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    Lydia Ringer, 16, a junior at Roosevelt High School in Seattle, holds a sign that reads NRA - Not Right for America, Tuesday, March 6, 2018, as she attends a rally against gun violence at the Capitol in Olympia, Wash. The rally was held on the same day Gov. Inslee was scheduled to sign a bill banning the sale and possession of gun bump stocks in the state of Washington.

    Repeal of 2nd Amendment May Open for 'Tyranny, Mass Murder by Gov’t' - Academic

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    On March 28, US President Donald Trump stressed that the Second Amendment, which protects the right of Americans to keep and bear arms, would by no means be repealed.

    Referring to rallies in which many people had taken to the streets across the US on March 24 in response to the Parkland high school shooting, Donald Trump emotionally exclaimed: "As much as Democrats would like to see this happen, and despite the words yesterday of former Supreme Court Justice Stevens, NO WAY. We need more Republicans in 2018 and must ALWAYS hold the Supreme Court."

    "Tyranny and mass murder by government are made possible when the people are deprived of their right to arms," David Kopel, Associate policy analyst, research director at the Independence Institute and adjunct professor of Advanced Constitutional Law at the Sturm College of Law at Denver University, told Sputnik. 

    Another speaker, Philip J. Cook, ITT/Terry Sanford Professor Emeritus of Public Policy Studies at Duke University, also speculated on why there is no reason to abolish the Second Amendment, which has raised controversy following the deadly Florida school massacre. He said that the law, in essence, meets both stances: on the one hand, it guarantees the citizens’ basic civic right to keep arms and on the other, it does not contradict any additional regulations "on the design, possession, and use of guns."

    READ MORE: Heavily-Armed Swiss: Tough Weapons Act 'Prevents Misuse of Firearms' — Fedpol

    "The Second Amendment is compatible with these regulations," he added. Cook continued by saying that at this point, the Congress, as well as the states, could narrow down the amendment by putting a ban on, for instance,  "military style" weapons, or "possession by youths and criminals."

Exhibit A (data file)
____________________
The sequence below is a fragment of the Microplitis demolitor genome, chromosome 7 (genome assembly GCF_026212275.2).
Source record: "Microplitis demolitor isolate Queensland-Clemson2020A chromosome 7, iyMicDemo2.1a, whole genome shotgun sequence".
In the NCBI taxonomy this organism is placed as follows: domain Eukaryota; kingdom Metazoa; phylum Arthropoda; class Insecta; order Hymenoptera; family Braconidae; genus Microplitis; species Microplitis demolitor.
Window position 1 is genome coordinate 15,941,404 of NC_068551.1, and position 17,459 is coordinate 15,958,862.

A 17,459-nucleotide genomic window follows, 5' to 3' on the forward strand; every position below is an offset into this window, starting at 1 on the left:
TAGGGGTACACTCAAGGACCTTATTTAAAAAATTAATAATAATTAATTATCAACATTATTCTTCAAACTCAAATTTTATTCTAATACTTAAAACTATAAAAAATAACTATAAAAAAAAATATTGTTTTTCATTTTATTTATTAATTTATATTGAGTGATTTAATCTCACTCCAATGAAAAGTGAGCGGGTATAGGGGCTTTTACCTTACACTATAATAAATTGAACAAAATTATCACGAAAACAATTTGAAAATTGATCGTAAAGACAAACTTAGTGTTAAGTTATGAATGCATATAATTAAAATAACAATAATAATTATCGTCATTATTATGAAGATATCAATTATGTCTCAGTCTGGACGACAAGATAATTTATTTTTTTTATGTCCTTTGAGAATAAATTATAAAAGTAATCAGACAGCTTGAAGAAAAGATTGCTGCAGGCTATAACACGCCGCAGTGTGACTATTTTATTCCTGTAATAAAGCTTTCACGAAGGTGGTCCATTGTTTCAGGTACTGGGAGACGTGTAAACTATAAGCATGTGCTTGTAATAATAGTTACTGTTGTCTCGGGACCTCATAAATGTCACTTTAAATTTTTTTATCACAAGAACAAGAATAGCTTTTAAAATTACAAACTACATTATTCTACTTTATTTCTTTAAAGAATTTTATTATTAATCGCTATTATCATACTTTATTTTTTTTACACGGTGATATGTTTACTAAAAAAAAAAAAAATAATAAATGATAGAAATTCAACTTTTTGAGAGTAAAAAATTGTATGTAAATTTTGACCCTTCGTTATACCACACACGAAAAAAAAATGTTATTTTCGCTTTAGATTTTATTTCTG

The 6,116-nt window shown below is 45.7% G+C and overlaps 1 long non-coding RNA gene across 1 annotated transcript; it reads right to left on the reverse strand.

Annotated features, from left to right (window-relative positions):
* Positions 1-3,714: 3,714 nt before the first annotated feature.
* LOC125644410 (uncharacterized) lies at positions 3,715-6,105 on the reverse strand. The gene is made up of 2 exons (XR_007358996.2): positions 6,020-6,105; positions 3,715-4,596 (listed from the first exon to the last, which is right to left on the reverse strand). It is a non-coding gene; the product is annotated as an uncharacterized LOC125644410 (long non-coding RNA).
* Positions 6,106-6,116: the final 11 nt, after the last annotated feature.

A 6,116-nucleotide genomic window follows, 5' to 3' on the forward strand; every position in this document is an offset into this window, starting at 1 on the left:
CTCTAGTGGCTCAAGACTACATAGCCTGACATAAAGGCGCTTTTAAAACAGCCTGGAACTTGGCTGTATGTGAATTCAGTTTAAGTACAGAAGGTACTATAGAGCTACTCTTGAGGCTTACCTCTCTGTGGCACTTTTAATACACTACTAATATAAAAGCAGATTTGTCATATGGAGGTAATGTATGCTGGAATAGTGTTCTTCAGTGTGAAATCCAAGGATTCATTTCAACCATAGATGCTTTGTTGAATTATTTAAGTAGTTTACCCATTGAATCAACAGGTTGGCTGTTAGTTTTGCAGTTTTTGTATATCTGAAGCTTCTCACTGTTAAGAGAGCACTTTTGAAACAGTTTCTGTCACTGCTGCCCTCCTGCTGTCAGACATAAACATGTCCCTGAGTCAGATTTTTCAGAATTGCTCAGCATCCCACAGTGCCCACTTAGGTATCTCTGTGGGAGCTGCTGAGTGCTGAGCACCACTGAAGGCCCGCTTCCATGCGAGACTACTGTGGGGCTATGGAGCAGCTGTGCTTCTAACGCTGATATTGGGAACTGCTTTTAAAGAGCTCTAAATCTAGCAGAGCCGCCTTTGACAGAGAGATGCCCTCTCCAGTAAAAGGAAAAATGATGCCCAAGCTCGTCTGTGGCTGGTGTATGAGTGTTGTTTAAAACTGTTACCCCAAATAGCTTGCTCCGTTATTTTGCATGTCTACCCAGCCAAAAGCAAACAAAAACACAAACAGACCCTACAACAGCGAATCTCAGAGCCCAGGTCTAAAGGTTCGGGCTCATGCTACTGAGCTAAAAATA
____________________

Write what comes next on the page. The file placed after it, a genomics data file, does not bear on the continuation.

"These and other regulations are acceptable under the Supreme Court’s current interpretation of the Second Amendment," he rounded off.

    On Saturday, people from all over the United States rallied in the capital and other cities demanding that Congress and local legislative bodies pass laws that would put a halt on gun violence. To this end, three days later, retired Supreme Court Justice John Paul Stevens authored an opinion piece for the New York Times in which he called on the demonstrators to demand the repeal of the Second Amendment.

    The Second Amendment to the United States Constitution secures the right of citizens to keep and bear arms. It was adopted on December 15, 1791 being one of the first ten amendments taken from the Bill of Rights. The Supreme Court of the United States has ruled that the right belongs to individuals, but has limits. Neither local governments, nor the federal authorities may infringe this basic right, according to the Constitution.

    On February 14, former student Nikolas Cruz fired a semi-automatic rifle at students and teachers in a Parkland high school in Florida. The bloodcurdling attack left 17 people dead and another 17 injured.

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    legislation, Bill of Rights, Second Amendment, gun control, gun violence, United States
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